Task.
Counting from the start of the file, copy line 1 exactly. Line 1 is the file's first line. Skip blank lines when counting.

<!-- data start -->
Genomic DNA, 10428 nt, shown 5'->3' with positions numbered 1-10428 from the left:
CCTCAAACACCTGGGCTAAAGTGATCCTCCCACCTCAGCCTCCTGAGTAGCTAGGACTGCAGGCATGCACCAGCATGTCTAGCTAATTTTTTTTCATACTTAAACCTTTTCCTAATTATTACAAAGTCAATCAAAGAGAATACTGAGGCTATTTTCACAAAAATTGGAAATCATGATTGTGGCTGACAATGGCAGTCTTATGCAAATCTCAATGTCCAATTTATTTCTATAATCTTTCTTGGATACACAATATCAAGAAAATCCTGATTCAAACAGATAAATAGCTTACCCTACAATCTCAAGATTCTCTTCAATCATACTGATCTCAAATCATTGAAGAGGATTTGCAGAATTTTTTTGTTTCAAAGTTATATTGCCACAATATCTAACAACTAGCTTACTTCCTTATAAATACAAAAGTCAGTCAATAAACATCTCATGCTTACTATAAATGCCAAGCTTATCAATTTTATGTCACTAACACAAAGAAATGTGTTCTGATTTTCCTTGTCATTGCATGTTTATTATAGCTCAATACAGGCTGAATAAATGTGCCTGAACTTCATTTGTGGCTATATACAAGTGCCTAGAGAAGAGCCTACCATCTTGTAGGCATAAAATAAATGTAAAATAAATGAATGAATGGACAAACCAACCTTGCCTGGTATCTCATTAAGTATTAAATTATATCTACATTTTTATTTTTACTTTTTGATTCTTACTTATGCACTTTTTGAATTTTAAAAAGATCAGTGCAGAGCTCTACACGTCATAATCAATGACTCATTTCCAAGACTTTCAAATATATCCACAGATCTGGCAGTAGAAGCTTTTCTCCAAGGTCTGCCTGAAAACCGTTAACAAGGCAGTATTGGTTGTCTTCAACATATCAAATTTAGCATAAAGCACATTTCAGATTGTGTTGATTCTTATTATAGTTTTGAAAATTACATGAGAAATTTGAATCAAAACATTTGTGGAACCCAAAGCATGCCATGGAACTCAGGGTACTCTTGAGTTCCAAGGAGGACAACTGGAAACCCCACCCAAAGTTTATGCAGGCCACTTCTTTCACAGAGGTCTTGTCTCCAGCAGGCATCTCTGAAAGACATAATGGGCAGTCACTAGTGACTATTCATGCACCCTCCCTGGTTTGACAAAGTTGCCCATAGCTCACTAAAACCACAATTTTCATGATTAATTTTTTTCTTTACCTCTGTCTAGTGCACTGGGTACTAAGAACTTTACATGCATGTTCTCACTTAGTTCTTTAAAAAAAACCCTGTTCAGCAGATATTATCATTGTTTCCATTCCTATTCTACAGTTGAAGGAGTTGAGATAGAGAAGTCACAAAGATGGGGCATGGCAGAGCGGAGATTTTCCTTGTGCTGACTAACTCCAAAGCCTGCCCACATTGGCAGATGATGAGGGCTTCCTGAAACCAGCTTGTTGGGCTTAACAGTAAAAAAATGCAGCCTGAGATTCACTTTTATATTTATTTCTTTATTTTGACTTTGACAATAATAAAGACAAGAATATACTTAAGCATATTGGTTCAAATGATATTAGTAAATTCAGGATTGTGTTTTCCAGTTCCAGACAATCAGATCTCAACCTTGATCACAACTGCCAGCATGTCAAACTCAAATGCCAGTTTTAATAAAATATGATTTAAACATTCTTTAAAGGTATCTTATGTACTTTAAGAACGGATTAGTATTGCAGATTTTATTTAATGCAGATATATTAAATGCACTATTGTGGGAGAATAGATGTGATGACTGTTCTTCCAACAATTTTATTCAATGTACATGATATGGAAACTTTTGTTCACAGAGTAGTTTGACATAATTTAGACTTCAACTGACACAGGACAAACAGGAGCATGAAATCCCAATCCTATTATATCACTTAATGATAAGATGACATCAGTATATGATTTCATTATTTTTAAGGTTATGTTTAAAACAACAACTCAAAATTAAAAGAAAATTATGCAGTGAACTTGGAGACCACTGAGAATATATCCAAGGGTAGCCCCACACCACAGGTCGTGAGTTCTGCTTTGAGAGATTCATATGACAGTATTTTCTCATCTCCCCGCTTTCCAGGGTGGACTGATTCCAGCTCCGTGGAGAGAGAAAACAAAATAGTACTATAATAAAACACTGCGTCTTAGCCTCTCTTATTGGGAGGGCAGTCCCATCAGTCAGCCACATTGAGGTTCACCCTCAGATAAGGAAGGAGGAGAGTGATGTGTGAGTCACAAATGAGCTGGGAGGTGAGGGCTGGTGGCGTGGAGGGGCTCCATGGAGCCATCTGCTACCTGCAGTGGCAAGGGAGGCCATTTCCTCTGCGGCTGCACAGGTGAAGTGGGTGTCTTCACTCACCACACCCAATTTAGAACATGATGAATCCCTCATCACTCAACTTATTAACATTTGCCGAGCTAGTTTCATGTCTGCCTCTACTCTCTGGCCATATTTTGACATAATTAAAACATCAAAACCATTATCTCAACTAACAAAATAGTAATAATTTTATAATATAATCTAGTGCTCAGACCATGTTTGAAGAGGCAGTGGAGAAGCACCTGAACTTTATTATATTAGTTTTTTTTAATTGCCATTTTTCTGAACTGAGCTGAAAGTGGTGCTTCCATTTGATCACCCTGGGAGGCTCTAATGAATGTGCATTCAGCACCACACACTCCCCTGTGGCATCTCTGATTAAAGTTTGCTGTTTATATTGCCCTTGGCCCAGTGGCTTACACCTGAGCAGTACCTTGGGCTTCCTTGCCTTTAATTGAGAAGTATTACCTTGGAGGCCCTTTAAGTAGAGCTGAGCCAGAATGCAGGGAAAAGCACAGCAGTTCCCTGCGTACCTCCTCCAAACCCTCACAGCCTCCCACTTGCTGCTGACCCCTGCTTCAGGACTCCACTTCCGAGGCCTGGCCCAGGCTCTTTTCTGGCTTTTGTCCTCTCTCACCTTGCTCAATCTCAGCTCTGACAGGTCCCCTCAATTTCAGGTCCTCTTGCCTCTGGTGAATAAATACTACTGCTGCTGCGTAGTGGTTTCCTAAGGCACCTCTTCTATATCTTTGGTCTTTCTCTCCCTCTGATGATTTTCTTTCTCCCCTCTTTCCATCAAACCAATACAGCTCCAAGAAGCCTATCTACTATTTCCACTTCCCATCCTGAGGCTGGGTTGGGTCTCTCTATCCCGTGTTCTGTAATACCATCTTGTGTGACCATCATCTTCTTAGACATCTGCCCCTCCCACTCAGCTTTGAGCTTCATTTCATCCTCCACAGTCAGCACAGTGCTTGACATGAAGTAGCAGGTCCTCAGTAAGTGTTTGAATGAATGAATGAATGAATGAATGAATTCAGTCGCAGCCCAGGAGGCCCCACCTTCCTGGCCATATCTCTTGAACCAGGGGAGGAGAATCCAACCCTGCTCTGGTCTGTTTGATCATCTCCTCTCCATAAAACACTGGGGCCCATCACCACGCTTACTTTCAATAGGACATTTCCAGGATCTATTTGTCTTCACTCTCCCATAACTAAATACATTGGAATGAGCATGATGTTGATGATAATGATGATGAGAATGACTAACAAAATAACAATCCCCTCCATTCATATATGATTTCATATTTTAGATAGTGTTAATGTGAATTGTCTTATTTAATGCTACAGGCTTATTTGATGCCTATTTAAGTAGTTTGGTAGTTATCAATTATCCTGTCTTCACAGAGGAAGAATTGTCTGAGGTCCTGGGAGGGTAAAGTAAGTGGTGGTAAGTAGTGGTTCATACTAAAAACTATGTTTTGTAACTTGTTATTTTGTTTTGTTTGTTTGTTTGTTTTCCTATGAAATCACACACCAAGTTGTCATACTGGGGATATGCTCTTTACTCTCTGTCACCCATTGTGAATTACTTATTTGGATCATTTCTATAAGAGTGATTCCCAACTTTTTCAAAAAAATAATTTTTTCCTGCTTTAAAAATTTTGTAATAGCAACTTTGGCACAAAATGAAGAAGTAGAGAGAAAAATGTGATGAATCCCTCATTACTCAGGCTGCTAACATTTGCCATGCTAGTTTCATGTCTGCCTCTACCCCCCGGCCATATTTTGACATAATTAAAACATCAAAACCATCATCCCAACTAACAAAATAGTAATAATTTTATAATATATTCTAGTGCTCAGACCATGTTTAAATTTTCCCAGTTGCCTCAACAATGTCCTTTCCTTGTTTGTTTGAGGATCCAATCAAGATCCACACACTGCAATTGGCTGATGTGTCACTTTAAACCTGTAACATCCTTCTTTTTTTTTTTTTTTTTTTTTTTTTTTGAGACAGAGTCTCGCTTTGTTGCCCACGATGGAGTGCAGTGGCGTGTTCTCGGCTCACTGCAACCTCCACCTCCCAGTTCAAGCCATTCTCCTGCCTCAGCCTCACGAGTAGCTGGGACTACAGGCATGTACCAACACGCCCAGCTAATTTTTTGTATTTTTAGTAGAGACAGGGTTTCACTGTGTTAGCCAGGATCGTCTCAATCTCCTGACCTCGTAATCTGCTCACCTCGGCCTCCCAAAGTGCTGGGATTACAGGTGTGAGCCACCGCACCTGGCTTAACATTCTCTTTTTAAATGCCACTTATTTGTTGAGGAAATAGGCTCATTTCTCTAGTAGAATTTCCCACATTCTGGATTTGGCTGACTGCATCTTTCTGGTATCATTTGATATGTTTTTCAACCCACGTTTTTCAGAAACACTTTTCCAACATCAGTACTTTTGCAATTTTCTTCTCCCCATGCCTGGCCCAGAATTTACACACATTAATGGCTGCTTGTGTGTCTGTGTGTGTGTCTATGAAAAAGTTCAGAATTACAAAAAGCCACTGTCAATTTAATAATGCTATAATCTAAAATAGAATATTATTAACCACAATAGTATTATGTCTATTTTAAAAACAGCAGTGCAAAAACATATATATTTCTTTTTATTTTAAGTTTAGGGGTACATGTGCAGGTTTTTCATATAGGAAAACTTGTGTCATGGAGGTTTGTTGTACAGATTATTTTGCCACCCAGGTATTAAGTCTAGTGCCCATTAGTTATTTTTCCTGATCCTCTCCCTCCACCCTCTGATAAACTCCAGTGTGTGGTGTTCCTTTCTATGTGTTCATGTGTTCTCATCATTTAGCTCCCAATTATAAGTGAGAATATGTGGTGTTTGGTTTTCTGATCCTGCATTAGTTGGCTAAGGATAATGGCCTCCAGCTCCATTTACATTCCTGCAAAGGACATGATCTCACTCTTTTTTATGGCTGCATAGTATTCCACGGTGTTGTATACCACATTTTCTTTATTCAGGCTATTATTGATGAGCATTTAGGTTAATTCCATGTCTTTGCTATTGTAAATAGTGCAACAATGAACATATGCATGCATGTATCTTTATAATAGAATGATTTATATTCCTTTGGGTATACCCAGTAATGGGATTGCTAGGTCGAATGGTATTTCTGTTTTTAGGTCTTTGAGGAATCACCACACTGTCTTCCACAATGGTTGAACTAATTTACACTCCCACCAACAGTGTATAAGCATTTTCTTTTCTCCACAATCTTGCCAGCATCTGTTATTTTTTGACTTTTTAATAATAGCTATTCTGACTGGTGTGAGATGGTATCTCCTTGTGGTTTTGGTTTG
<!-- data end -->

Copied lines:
Genomic DNA, 10428 nt, shown 5'->3' with positions numbered 1-10428 from the left: